If a Discord bot is licensed under the AGPL, do users in the Discord server have to have access to the source code? It only sends messages; it's not an interactive bot.

1 Answer 1


If you modify the bot and then install that modified copy on a computer network (such as Discord), then in that case, you must ensure that the source code of the modified version is "prominently" available to those users that can receive messages from the bot (i.e. the users of Discord who could receive messages from your bot).

Specifically, the Affero GPL says in Section 13 that if you "modify" an AGPL-licensed program and make that program available to users on a computer network, that you must provide the source code of the modified version to those users:

Notwithstanding any other provision of this License, if you modify the Program, your modified version must prominently offer all users interacting with it remotely through a computer network (if your version supports such interaction) an opportunity to receive the Corresponding Source of your version by providing access to the Corresponding Source from a network server at no charge, through some standard or customary means of facilitating copying of software.

(GNU Affero General Public License version 3, Section 13. See AGPL-3.0.)

You have noted in your question that the communication with your bot is in one direction only:

[The bot] only sends messages; it's not an interactive bot.

In my opinion, receiving information from a computer program could be considered as a form of one-way interaction. In the case you describe, it's possible that users could send messages to the bot, but that the bot is simply not programmed to respond to those messages.

Keep in mind that the author of the original code presumably made a specific choice to license the code under the Affero GPL. The intended purpose of choosing the Affero GPL as opposed to the vanilla GPL is explained in the Preamble (see AGPL-3.0):

Many developers of free software are heartened and encouraged by the resulting cooperation [resulting from licensing their software under the GNU General Public License]. However, in the case of software used on network servers, this result may fail to come about. The GNU General Public License permits making a modified version and letting the public access it on a server without ever releasing its source code to the public.

The GNU Affero General Public License is designed specifically to ensure that, in such cases, the modified source code becomes available to the community.

The above text is from the Preamble, so technically, that text itself is not binding. Nonetheless, reading it allows one to clearly see that the intention of an author choosing the AGPL is to make the source code (of modified versions) available to any users who can "access" the software (i.e. to use it) via a computer network.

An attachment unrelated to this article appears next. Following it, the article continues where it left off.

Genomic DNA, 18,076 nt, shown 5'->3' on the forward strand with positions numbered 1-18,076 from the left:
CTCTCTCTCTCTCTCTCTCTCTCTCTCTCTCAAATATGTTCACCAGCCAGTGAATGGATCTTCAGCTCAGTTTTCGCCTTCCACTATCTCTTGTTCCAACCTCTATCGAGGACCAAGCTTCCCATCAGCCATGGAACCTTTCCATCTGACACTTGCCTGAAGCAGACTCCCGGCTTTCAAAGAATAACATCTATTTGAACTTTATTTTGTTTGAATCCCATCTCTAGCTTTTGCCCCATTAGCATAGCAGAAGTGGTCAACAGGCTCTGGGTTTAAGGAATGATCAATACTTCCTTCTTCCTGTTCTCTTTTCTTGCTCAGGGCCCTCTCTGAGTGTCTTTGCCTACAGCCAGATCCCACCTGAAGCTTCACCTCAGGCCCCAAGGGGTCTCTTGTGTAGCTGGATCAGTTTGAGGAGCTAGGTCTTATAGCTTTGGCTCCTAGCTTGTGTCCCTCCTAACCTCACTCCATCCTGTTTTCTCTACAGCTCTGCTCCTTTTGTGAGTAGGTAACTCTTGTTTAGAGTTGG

Note that the word "modify" is used with a special definition in the (A)GPL:

To "modify" a work means to copy from or adapt all or part of the work in a fashion requiring copyright permission, other than the making of an exact copy. The resulting work is called a "modified version" of the earlier work or a work "based on" the earlier work.

For the AGPL, this means that if you don't modify the work -- for example, if you install an exact copy of a program (the AGPL Discord bot, for example) and make that exact copy available on a network, then it's possible that you wouldn't need to do anything special to comply with Section 13 of the AGPL.

However, as soon as you make modifications or enhancements to the program, then Section 13 becomes relevant, and you need to ensure that users who interact with it (e.g. users who can receive and/or send messages to it) are given the chance to get the Corresponding Source of your modified version.

  • Regarding intent, I'm the original author. My intent is that server admins will not have to provide source to users, but if a company decides to host my bot commercially, they can do that but have to provide source to the server admins.
    – Someone
    Aug 3 at 21:54
  • @Someone AGPL says that you must make the source available to anyone who "interacts" with the software. In my opinion, that includes not only the administrator (who normally just installs the software, but possibly who could interact with the software as well) but also the remote users who can connect to that network and interact with your software without being able to administer it.
    – Brandin
    Aug 4 at 6:15
  • @Someone In any case, if you're the author, then you can't really "violate" your own license in any practical sense. I think there's a QA on the site about that topic but I can't find it at the moment. Basically, if you own all the code, then you're always at liberty to "ignore" parts of the license you define or to make your own personal exceptions to it at your own discretion. Someone else receiving your code, however, needs to abide by it unless you give them a special, personal exception or a custom license. This situation is often called "dual licensing" or "multi licensing".
    – Brandin
    Aug 4 at 6:20

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